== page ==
Nearly $100 billion in deposits pulled from banks; officials call system 'sound and resilient'
- Federal Reserve data showed that bank customers collectively pulled $98.4 billion from accounts for the week ended March 15, as Silicon Valley Bank and Signature Bank failed.
- Officials at the Financial Stability Oversight Council, meeting in a closed session Friday, insisted the system "remains sound and resilient."
Regulators again assured the public that the banking system is safe, as fresh data showed customers recently pulled nearly $100 billion in deposits.
Treasury Secretary Janet Yellen, Federal Reserve Chairman Jerome Powell and more than a dozen other officials convened a special closed meeting of the Financial Stability Oversight Council on Friday.
A readout from the session indicated that a New York Fed staff member briefed the group on "market developments."
"The Council discussed current conditions in the banking sector and noted that while some institutions have come under stress, the U.S. banking system remains sound and resilient," the statement said. "The Council also discussed ongoing efforts at member agencies to monitor financial developments."
There were no other details provided on the meeting.
The readout, released shortly after the market closed Friday, came around the same time as new Fed data showed that bank customers collectively pulled $98.4 billion from accounts for the week ended March 15.
That would have covered the period when the sudden failures of Silicon Valley Bank and Signature Bank rocked the industry.
Data show that the bulk of the money came from small banks. Large institutions saw deposits increase by $67 billion, while smaller banks saw outflows of $120 billion.
The withdrawals brought total deposits down to just over $17.5 trillion and represented about 0.6% of the total. Deposits have been on a steady decline over the past year or so, falling $582.4 billion since February 2022, according to seasonally adjusted Fed data released Friday.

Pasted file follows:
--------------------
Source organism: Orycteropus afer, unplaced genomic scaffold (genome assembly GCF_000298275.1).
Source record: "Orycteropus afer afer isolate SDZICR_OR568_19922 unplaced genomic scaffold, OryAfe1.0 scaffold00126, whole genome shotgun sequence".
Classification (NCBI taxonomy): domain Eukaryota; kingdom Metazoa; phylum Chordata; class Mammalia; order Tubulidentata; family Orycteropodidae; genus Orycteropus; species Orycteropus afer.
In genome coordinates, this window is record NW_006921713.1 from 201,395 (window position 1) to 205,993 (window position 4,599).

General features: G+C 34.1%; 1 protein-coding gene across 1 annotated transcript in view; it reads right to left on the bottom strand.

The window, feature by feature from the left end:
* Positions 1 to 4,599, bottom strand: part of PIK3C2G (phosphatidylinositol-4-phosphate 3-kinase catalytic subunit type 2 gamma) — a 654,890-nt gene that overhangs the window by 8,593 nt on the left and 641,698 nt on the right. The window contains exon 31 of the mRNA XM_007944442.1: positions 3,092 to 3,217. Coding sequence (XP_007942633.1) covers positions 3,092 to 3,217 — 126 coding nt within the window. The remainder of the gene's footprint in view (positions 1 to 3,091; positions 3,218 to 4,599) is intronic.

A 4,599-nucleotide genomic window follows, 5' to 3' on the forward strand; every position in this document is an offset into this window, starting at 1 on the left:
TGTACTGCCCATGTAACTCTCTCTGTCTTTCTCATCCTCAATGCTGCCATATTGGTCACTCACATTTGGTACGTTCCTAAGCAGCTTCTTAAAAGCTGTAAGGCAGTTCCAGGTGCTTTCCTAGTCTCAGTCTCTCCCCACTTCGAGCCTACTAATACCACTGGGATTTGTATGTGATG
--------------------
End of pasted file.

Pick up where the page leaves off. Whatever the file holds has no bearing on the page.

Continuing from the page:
Money market funds have seen assets rise over the past two weeks, up $238 billion to $5.13 trillion, according to Investment Company Institute data through March 22.
Earlier this week, Powell also sought to assure the public that the banking system is safe.
"You've seen that we have the tools to protect depositors when there's a threat of serious harm to the economy or to the financial system, and we're prepared to use those tools," Powell said Wednesday during a news conference that followed the Fed's decision to hike benchmark interest rates another quarter percentage point. "And I think depositors should assume that their deposits are safe."
Powell noted that deposit flows "have stabilized over the past week" following what he called "powerful actions" from the Fed to backstop the system.
Banks have been flocking to emergency lending facilities set up after the failures of SVB and Signature. Data released Thursday showed that institutions took a daily average of $116.1 billion of loans from the central bank's discount window, the highest since the financial crisis, and have taken out $53.7 billion from the Bank Term Funding Program.
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